A another analysis by University of North Carolina Business Professor Jeffrey Hoopes found that the revised law is likely to hit companies like Amazon (AMZN), Berkshire Hathaway (BRK-A), Ford (F), AT&T (T), and eBay (EBAY) the hardest based on what they paid in 2021.

“It's going to target companies who have a lot of financial accounting income, but pay relatively little in tax,” he said. Amazon infamously paid $0 in taxes in both 2017 and 2018 even while making billions in profits thanks to a host of tax credits, loopholes, and exemptions.

Also going into effect for 2023 is a new 1% excise tax on stock buybacks. The non-deductible tax will cover stock that is repurchased by a corporation or by certain corporate affiliates and will cover transactions from Jan. 1 onwards.

The IRS released new guidance this week around both the alternative minimum tax and the excise tax outlining more details about how it works and — in the case of the minimum tax — how companies can know if they are included. The two new taxes are projected to raise about $296 billion over the coming decade to pay for other parts of the massive new law.

Former U.S. Senator Byron Dorgan (D-ND) predicted in a Yahoo Finance Live interview this week of the tax change that “corporations will say that there’s a significant problem with them, but I don’t think there’s a significant problem honestly.” He added that taxes like the corporate minimum tax are needed to prevent companies from skipping out entirely on their tax bill.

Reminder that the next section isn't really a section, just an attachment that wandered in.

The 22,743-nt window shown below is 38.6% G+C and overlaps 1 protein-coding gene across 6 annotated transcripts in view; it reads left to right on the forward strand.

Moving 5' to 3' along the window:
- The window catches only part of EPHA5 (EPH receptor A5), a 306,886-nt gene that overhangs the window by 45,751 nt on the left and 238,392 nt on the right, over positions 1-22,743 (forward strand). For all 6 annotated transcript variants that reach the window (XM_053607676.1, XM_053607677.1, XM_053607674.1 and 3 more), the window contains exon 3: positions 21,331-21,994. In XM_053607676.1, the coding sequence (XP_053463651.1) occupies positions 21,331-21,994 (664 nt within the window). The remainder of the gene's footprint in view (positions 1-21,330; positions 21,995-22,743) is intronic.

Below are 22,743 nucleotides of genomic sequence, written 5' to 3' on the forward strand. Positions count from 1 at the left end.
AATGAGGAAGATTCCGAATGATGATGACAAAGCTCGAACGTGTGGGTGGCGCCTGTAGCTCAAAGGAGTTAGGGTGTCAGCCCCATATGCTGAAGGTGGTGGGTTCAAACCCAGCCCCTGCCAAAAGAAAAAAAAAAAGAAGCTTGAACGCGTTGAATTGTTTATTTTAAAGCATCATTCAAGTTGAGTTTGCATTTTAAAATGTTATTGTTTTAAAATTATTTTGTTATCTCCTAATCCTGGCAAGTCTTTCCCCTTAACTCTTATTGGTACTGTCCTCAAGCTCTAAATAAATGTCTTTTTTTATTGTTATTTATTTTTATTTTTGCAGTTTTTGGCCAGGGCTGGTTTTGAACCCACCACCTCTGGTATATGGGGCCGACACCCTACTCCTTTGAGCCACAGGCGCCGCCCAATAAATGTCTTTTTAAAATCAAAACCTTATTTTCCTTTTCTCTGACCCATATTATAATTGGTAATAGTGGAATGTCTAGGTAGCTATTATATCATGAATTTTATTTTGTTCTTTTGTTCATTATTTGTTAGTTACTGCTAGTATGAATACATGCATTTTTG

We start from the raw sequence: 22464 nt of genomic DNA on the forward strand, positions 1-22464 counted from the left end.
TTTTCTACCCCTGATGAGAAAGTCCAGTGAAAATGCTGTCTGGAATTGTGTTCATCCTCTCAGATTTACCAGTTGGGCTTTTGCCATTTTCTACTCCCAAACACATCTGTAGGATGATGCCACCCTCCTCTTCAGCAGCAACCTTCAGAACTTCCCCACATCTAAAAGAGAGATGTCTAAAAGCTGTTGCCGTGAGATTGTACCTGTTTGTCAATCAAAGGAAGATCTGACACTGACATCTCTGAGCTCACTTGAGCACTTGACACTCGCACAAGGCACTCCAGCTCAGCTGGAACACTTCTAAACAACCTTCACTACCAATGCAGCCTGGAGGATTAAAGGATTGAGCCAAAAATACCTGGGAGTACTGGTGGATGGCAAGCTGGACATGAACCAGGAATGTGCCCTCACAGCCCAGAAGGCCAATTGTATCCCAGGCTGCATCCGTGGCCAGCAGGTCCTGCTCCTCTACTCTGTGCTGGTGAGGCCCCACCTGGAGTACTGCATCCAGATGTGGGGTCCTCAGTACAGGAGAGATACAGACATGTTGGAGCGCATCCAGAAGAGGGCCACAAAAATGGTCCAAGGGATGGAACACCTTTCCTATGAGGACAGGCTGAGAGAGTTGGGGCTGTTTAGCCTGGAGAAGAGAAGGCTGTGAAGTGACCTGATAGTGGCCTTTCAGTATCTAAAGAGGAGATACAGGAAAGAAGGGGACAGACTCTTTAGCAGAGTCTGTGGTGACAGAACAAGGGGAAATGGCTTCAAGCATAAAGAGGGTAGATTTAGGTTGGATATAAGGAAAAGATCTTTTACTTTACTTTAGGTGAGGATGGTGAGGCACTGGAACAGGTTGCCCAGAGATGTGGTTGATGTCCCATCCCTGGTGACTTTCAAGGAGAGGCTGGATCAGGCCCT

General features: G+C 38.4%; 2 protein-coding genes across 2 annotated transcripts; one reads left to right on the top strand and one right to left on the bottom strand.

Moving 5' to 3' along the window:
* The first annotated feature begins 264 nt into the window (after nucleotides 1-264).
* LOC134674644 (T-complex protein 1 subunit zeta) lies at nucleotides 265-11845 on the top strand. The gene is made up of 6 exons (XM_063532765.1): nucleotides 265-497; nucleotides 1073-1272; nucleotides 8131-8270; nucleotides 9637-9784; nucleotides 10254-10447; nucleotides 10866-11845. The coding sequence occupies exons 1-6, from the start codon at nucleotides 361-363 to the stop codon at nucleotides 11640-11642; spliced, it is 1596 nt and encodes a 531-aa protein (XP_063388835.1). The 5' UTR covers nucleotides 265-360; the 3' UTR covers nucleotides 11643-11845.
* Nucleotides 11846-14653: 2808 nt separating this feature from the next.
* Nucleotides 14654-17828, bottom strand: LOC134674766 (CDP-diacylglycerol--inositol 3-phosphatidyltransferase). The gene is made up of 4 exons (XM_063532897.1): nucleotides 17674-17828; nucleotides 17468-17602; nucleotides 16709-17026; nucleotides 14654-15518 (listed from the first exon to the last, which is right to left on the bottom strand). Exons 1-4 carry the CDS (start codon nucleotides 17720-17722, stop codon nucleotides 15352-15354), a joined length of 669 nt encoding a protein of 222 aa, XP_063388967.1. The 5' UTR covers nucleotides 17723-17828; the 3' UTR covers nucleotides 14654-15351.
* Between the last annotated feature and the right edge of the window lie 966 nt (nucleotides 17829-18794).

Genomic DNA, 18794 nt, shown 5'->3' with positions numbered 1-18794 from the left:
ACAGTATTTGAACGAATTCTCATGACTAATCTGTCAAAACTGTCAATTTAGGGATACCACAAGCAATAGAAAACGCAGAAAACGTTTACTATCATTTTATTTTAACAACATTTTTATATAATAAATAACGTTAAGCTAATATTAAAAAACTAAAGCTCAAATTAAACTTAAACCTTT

An array of new tax credits for clean energy

A third headline provision of the law taking effect this weekend will impact the clean energy economy. An array of tax credits will be available in the new year, especially for Americans looking to decrease their home’s climate impact.

A new credit for 2023 offers households up to 30% to cover the costs of certain energy-efficient improvements like upgrading a home’s weatherization or buying new appliances like a heat pump.

There are also changes coming around the tax credits available for clean vehicles. Many households will be able to receive a $7,500 tax credit in 2023 when they purchase a new electric vehicle and $4,000 when purchasing a used EV.

But there remains some confusion over how the credit will be applied in 2023 because of rules around if the vehicle was assembled in North America and where the materials for the battery came from. The IRS released new guidance this week, including a list of vehicles that are expected to qualify for the credit on Jan. 1.

The bill also includes tax credits around the production of electricity from renewable sources, the building of new renewable energy projects, the domestic manufacturing of clean energy components, and the development of alternative fuels — all of which come online Jan. 1.

All told, the act "includes some two dozen tax provisions that will save families money on their energy bills and accelerate the deployment of clean energy, clean vehicles, clean buildings, and clean manufacturing" wrote John Podesta, Biden's senior advisor for clean energy innovation and implementation, in a recently published guidebook of the plan's various investments.

Ben Werschkul is a Washington correspondent for Yahoo Finance.